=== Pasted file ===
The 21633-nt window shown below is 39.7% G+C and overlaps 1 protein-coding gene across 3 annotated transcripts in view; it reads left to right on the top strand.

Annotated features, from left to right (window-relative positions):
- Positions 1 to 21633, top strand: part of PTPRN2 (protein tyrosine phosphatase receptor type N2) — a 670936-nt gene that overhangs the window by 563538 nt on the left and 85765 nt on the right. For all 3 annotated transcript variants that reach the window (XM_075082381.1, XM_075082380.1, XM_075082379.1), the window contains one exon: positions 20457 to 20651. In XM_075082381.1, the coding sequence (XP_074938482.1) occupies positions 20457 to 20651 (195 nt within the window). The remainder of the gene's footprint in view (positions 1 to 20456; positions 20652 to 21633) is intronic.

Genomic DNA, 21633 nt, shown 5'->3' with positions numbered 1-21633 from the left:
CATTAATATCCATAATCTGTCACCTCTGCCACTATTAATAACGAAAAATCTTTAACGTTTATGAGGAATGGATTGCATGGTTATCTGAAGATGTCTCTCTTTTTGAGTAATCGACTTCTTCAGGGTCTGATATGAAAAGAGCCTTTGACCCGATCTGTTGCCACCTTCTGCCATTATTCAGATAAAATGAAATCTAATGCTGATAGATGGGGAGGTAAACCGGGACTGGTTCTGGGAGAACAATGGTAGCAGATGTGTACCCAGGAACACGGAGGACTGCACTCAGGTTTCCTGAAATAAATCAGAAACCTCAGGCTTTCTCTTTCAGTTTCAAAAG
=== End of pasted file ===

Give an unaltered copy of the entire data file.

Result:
The 21633-nt window shown below is 39.7% G+C and overlaps 1 protein-coding gene across 3 annotated transcripts in view; it reads left to right on the top strand.

Annotated features, from left to right (window-relative positions):
- Positions 1 to 21633, top strand: part of PTPRN2 (protein tyrosine phosphatase receptor type N2) — a 670936-nt gene that overhangs the window by 563538 nt on the left and 85765 nt on the right. For all 3 annotated transcript variants that reach the window (XM_075082381.1, XM_075082380.1, XM_075082379.1), the window contains one exon: positions 20457 to 20651. In XM_075082381.1, the coding sequence (XP_074938482.1) occupies positions 20457 to 20651 (195 nt within the window). The remainder of the gene's footprint in view (positions 1 to 20456; positions 20652 to 21633) is intronic.

Genomic DNA, 21633 nt, shown 5'->3' with positions numbered 1-21633 from the left:
CATTAATATCCATAATCTGTCACCTCTGCCACTATTAATAACGAAAAATCTTTAACGTTTATGAGGAATGGATTGCATGGTTATCTGAAGATGTCTCTCTTTTTGAGTAATCGACTTCTTCAGGGTCTGATATGAAAAGAGCCTTTGACCCGATCTGTTGCCACCTTCTGCCATTATTCAGATAAAATGAAATCTAATGCTGATAGATGGGGAGGTAAACCGGGACTGGTTCTGGGAGAACAATGGTAGCAGATGTGTACCCAGGAACACGGAGGACTGCACTCAGGTTTCCTGAAATAAATCAGAAACCTCAGGCTTTCTCTTTCAGTTTCAAAAG